I’m convinced that one of the biggest problems in software development today is not a technical problem. It’s a people problem. Code (usually) does exactly what you ask it to, but most businesses don’t really know what it is they want software to do.
They might have a general idea of how some process works today, but often even that is a stretch. Maybe the process is not what it needs to be, or was the result of some now-irrelevant technical limitation. Maybe Sue in accounting hates approving the TPS reports, but just does because she always has. So, the pointy-haired ones ask the nerds to build XYZ, and the nerds build it, and it doesn’t do what the pointy-haired ones really wanted. Over and over and over again.
I’m convinced this is an area where our industry can do better. Maybe it’s just me, but our development tools are improving much faster than our people skills. Tools like Trello or Yammer for communication abound, but even these do you no good if you’re asking the wrong questions. I don’t have all the answers, but I have developed a handful of ‘templates’ I often use when asking customers about projects they want to take on. Here are some useful tips for building requirements or helping others do so:
1) Use a simple template as much as possible
Fill in the blanks: “As a [Role name] I would like to [feature] so that I can [business reason]”. This is the classical agile story card statement, and there is just so much packed into that simple phrase. Who, what, and why. Let the nerds build how.
2) Think business-first for reporting and data visualization
Again, fill in the blanks: “As a [Role name], I think it’s been a [good/bad] [day/week/month/year] when [metric] is [up/down]” Too often developers start from some data and try to throw up every chart and report their tool will spit out. Other times, business owners will ask for an updated version of some mainframe report, without thinking about why and what the report shows. By starting with the business problem, you can understand who is needing what exact numbers, and some value judgment about the metric. The template above only works for time series data. An approach for non-time bound data: “As a [Role name], I need to see what values make up [metric], so that [business reason].”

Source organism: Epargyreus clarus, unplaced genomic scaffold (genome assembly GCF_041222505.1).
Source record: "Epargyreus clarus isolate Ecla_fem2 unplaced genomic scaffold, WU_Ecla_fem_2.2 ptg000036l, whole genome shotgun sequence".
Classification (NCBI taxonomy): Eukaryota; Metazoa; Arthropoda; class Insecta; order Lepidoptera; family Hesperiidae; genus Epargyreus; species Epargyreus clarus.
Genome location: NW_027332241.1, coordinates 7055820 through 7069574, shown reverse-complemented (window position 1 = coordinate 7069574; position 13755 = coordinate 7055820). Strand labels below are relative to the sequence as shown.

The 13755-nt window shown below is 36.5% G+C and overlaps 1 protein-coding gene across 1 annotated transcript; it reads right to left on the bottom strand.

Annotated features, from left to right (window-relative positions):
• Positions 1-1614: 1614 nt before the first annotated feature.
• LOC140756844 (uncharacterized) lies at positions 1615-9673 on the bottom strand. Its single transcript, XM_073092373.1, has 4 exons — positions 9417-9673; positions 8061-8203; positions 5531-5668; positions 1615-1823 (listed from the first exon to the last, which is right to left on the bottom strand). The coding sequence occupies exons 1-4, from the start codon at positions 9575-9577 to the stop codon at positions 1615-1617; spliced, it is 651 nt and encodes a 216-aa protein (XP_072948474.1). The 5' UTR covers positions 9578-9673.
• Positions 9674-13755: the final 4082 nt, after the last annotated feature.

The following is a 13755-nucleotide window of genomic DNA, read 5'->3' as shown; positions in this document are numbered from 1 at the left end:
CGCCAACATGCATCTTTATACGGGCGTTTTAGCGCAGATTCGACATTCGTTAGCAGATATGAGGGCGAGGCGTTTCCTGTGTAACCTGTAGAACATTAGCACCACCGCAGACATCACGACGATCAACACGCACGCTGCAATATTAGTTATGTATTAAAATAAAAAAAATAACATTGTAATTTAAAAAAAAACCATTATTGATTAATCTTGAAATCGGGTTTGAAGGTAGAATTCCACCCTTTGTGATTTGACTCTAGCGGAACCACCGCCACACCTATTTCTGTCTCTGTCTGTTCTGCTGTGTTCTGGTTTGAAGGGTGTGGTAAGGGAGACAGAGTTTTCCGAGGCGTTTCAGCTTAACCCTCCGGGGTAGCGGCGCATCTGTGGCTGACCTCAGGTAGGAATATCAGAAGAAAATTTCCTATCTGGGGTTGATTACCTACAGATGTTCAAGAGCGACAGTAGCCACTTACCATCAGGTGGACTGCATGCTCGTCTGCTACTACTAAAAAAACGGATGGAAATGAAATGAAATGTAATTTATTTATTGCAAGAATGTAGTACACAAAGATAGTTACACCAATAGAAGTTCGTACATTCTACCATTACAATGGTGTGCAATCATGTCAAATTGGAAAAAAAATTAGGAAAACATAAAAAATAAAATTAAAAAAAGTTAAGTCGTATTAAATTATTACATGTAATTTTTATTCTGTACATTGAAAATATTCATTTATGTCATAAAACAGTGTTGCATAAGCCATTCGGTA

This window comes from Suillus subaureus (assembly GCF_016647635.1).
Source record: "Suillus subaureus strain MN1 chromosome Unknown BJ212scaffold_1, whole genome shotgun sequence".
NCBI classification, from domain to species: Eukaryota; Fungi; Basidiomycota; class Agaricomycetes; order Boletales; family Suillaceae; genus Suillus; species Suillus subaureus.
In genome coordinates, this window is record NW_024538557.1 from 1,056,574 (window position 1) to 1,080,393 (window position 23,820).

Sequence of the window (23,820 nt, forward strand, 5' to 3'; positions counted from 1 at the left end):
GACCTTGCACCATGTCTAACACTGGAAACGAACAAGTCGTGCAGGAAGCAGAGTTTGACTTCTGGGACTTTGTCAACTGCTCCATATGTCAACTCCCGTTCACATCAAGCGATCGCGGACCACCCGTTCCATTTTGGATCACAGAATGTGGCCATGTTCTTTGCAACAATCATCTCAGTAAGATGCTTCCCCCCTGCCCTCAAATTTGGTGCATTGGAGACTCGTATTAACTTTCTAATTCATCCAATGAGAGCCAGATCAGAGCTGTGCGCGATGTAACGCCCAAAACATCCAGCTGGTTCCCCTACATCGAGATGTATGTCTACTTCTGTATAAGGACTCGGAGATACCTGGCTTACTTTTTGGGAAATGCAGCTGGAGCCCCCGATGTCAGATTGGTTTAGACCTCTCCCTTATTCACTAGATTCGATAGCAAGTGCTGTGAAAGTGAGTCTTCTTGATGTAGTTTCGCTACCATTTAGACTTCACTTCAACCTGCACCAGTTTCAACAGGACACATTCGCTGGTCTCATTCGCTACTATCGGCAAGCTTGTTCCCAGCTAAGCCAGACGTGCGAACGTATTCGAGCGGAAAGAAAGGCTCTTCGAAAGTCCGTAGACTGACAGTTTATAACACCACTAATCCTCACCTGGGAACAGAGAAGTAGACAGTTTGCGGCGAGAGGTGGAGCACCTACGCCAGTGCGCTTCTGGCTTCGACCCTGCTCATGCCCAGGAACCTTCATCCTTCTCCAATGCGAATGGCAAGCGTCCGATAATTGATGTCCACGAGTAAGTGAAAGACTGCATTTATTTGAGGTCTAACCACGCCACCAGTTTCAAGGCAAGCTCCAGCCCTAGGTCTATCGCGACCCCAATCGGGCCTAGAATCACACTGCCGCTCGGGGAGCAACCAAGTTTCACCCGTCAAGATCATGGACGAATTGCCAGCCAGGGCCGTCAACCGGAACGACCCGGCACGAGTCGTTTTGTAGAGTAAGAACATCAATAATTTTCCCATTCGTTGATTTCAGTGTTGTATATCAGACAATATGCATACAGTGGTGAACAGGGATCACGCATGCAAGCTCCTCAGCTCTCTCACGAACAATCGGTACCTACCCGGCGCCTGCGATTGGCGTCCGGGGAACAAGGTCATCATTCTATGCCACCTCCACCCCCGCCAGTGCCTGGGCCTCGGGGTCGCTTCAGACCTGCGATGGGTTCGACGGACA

Another favorite: “As a [Role name], when [metric] is [up/down/within range], I plan to [action]”. Even more than the others, this ties the measure to some specific business need. Oh yeah, you _need_ to see the total value of all widgets sold in Timbuktu? What do you plan to actually do if the number is or isn’t what you want?
3) Report bugs clearly
Bugs are requirements too. They are often (but not always), just requirements that need to be fixed quickly because they cause particular pain to the user. A great way to report them is: “When I do [Steps to reproduce the issue], then [detailed description of bad thing]. I expect [description of desired behavior]” As somebody who’s dealt with both sides of the support desk, I can just about guarantee that this pattern will get you a solution faster than the more common “My [vague reference to thing] bombs. Fix it!” If I get a vague bug report, my favorite template for combating it: “When you say it bombs, what do you mean? Tell me the steps and any error you get.”
4) Don’t forget the environment
Another mistake is to not understand the other hardware and software surrounding a given solution. “Tell me about the hardware and other software you all run” is a must-ask for any new customer. Building a solution for a VMWare shop that runs all SQL Server and IIS with Exchange is different from building the same solution for a firm with Oracle and Apache. More and more, you may find that companies have little or no infrastructure in-house. Building for Amazon EC3 or Azure is different again from on-premise.
So, there you have it, 4 ways you may or may not have thought of to ask your customers what it is they want. If you have more ideas, I’d love to hear about them in the comments!